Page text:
The above picture shows one of a possible four new tyres, and if all four tyres were always changed together, then this page would, more than likely never have been made. However, because the tyres often wear out differently, one could, perhaps, only replace two tyres. The next question is, perhaps even when changing the complete set from summer- to winter tyres, where actually, should the best tyres be mounted? We will commit ourselves, this does not however, mean that there are not two schools of opinion in this matter.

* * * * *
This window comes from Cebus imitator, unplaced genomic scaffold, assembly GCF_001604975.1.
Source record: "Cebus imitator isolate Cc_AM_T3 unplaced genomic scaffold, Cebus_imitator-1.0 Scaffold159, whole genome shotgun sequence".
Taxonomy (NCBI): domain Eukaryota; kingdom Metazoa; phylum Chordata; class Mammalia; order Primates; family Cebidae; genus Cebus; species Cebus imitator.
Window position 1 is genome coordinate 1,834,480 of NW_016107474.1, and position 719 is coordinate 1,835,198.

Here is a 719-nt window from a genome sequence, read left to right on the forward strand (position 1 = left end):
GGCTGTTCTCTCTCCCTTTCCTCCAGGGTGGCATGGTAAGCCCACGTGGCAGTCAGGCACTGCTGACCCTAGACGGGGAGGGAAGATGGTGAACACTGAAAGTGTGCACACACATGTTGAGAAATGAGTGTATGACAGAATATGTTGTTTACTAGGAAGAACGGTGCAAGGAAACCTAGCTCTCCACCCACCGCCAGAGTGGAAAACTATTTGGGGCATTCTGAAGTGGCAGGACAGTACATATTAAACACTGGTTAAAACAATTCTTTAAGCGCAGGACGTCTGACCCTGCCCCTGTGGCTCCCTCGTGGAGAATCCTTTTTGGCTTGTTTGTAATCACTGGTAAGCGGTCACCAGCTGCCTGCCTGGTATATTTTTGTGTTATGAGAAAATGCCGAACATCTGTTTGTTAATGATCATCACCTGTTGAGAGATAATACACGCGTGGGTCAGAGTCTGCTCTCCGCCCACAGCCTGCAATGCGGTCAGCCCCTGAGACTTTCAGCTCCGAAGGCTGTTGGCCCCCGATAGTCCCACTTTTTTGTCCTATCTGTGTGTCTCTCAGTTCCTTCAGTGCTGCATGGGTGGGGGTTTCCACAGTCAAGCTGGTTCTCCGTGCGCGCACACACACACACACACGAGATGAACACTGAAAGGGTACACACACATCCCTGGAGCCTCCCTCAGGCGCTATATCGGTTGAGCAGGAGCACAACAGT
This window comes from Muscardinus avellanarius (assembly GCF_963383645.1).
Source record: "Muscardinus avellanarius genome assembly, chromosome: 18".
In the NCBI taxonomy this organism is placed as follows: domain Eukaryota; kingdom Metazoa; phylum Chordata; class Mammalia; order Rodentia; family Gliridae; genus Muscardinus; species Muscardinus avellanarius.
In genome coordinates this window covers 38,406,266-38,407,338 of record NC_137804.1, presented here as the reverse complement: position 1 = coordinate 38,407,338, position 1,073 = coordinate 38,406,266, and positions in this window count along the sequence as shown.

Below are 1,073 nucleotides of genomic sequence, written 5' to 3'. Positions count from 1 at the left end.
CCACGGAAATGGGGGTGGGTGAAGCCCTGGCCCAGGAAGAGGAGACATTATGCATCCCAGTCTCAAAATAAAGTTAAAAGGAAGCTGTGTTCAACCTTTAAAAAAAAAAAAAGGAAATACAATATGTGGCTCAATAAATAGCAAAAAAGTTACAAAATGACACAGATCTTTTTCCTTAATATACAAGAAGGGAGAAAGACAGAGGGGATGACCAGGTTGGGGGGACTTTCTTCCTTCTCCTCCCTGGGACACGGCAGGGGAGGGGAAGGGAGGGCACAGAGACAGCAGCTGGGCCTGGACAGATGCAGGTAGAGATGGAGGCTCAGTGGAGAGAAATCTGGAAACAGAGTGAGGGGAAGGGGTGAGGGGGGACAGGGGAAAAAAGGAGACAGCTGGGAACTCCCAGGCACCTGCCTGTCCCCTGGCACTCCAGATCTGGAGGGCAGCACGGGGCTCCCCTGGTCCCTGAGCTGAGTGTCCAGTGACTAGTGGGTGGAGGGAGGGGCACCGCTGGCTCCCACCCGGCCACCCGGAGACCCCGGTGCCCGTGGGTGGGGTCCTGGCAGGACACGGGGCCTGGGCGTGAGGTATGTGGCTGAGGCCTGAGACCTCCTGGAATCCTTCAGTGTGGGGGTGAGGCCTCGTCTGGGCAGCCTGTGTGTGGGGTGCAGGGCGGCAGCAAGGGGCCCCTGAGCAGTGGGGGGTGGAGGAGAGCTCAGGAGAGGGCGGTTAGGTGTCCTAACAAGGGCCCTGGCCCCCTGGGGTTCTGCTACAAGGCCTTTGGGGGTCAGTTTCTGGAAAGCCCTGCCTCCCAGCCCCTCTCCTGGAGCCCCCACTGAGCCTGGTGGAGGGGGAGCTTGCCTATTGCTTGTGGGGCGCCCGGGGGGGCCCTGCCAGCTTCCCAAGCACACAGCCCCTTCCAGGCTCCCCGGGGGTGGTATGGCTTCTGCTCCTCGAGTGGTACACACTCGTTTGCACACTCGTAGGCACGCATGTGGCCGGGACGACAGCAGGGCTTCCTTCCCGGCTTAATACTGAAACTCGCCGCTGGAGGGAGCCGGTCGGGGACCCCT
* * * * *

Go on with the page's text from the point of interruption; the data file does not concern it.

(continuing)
The better tyres are classified as those with the greatest tread-depth. It's all about driving on wet roads, because on dry roads tyres without tread are better anyhow. To get warmed up, we would, first of all, like to give a reason for the opinion, that the better tyres belong on the rear wheels. In this case, one assumes that there are beginners behind the steering wheel. One has to ask oneself, what would happen if a vehicle with worn out tyres on the front wheels, breaks away in a bend on a wet road. The vehicle will understeer. The natural reaction is that the beginner steers even more into the curve, which is exactly right. If the worn out tyres were on the rear wheels, one would have to countersteer, which even drivers with a lot of experience can't always manage. This is also the reason why most vehicles nowadays, are designed to understeer. We are of the opinion that the best tyres belong on the front wheels, no matter whether front- or rear-wheel drive. If the beginner observes the very simple rule of distinctly reducing the speed before entering a curve on wet roads, he/she can avoid the situation described above. The newest generation of tyres from the various companies, show a considerable difference in their properties on wet- and not on dry roads. Therefore, in general, curves when the roads are wet, should be carefully approached. However, what one cannot as easily foresee, are, e.g., suddenly appearing patches of water on the motorway. In the event of aquaplaning, the front axle is far more threatened that the rear axle. Those who have experienced the situation, when neither braking nor steering has any effect at all on the vehicle, which carries on, undetered, on it's own (perhaps disastrous) course, will try, when possible, to always have the tyres with the greatest amount of tread on the front wheels. 10/06